Here’s an example of how this works. Say that at the time of your death you owned a piece of property that you forgot to title in the name of the trust you created with your Marietta will and trust lawyer. Because of this oversight, the asset would fall “outside” of your trust and would not receive the protections that you had hoped for when you created your estate plan in the first place. However, if you had a “Pour-Over Will,” even though you made an error, the asset would still get directed back into your trust anyway.
In this regard, the pour-over will acts as a safety net to make sure that all of your solely-owned assets will be distributed according to the terms of the trust after you pass away.
Marietta wills and trusts lawyers tell their clients that unlike a Last Will and Testament, one of the greatest advantages of using a Pour-Over Will is that it does not have to state how the estate assets will be distributed. Instead, it merely has to state that the assets should go into the trust. This is an important aspect of estate planning for anyone who is concerned about privacy and does not want their personal affairs made public through the probate court.
However, just like a Last Will and Testament, the Pour-Over Will is subject to probate proceedings in general. The length and complexity of the proceedings depends on the amount of assets that were held outside of the Revocable Living Trust. The trust will have to continue to exist for however long the estate is in probate, so Trustees should understand that their fiduciary responsibilities may extend for longer than they thought if any property is held outside the trust and must go through probate.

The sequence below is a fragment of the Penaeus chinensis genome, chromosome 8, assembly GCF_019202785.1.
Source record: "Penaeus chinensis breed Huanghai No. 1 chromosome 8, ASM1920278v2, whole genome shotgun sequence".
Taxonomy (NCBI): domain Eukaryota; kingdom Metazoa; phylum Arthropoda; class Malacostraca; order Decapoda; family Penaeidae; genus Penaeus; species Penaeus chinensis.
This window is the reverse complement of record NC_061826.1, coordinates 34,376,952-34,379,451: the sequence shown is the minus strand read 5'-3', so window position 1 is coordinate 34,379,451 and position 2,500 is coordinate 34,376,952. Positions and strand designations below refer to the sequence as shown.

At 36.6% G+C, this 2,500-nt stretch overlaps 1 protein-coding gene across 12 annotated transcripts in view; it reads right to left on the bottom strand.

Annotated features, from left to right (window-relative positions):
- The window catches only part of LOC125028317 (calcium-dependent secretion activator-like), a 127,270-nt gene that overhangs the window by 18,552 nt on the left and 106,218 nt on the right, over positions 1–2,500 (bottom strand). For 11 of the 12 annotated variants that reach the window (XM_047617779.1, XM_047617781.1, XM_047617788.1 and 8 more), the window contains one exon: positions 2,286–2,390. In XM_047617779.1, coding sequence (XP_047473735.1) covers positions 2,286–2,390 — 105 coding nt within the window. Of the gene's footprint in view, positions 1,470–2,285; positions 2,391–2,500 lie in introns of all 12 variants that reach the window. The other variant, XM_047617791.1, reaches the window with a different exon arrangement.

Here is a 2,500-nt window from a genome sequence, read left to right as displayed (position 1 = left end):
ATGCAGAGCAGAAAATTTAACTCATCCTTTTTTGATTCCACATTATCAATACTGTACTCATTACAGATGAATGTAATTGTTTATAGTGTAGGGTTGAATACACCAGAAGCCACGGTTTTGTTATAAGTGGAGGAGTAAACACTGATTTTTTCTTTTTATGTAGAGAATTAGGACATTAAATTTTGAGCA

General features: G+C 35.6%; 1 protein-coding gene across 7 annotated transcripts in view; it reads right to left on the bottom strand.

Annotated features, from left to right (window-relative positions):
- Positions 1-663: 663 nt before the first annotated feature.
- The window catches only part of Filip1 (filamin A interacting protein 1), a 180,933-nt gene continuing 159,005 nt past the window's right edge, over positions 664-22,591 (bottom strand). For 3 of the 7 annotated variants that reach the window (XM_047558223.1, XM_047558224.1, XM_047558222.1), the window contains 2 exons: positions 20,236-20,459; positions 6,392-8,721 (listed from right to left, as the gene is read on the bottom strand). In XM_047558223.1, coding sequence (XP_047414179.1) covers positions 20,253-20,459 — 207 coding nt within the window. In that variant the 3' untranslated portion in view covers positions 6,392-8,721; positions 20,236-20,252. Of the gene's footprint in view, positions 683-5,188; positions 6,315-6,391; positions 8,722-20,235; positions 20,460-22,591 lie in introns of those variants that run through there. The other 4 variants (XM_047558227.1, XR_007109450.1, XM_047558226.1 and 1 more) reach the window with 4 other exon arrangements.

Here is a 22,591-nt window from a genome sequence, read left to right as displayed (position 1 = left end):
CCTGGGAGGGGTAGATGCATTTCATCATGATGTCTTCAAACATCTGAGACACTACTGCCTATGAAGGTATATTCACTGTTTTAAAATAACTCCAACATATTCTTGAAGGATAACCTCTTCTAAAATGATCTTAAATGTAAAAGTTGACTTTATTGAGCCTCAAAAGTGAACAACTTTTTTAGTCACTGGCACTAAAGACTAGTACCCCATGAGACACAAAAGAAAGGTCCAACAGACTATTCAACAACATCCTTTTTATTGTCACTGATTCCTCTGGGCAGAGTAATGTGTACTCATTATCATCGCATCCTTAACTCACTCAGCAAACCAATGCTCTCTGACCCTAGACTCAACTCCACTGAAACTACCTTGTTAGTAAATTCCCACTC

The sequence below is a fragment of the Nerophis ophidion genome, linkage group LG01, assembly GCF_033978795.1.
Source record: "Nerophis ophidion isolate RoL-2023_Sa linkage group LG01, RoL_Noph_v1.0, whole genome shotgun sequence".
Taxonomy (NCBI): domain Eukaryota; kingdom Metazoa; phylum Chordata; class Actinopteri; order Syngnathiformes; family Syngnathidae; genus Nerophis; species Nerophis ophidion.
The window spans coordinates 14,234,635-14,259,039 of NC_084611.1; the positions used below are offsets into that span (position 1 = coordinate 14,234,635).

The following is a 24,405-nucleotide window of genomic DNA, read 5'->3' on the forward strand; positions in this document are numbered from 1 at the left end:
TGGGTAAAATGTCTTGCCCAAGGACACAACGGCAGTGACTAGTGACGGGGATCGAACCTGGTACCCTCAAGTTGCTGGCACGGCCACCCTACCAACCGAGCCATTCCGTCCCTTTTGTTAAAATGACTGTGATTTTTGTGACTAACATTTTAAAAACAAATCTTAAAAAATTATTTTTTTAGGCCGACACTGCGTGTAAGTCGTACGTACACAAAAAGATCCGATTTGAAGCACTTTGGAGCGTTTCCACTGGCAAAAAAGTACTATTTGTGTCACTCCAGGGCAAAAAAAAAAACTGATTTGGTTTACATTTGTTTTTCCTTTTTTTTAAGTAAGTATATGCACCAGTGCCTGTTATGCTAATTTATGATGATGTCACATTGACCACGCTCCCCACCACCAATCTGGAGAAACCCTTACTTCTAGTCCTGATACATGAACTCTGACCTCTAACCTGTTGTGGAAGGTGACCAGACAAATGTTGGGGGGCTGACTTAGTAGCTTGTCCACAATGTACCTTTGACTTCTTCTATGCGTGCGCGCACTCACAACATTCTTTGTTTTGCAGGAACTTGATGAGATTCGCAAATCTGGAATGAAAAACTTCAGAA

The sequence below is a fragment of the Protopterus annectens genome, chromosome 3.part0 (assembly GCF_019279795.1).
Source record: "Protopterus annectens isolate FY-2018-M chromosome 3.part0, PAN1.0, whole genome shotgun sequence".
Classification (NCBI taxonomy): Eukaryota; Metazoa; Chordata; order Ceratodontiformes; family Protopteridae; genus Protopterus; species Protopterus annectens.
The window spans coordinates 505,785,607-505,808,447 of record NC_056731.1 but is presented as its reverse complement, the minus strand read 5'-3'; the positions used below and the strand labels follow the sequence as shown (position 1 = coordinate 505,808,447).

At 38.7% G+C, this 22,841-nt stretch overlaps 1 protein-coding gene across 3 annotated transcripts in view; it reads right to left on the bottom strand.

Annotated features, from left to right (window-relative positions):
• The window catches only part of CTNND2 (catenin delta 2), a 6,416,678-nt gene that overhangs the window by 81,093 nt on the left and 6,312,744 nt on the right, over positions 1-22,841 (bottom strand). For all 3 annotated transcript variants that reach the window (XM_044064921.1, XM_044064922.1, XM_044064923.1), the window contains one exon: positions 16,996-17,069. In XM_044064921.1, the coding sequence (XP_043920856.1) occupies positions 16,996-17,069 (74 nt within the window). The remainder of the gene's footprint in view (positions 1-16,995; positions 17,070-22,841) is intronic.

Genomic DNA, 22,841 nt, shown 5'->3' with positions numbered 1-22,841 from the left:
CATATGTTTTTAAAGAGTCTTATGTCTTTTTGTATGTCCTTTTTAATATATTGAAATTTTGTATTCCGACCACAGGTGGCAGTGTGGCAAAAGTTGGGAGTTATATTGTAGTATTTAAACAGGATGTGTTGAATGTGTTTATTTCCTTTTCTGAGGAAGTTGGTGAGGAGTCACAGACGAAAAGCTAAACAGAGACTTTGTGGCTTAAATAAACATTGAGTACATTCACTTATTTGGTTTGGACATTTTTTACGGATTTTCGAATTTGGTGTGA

If you have any questions about the difference between a Last Will and Testament and a Pour-Over Will, or if you’d like to review your existing estate plan to make sure your assets will be distributed according to your wishes after you pass away, please contact our Marietta Wills and Trusts law firm at 770-425-6060 to set up a Georgia Family Treasures Planning Session. These sessions are valued at $600, but you can get yours at no charge by mentioning you read our blog.
Many people believe that it would be easier for their loved ones if they transferred ownership of their home before they need to. Bypassing probate in Cobb County, they believe, will be easiest for everyone. That could be true. However, there are several risks to consider that might harm you or your heirs.
Hazard #1 – You could create tax problems
If you transfer your principle residence you could be disqualified from part or all of the capital gains tax exclusion causing an unnecessary tax liability. This means that if you decide to sell after sharing ownership of your home with your children, they would have to pay capital gains taxes on the increased value of the home. This is really bad news if you’ve lived in your home for many years and the value of the property has significantly increased.
Hazard #2 – House value counts against you if you need Medicaid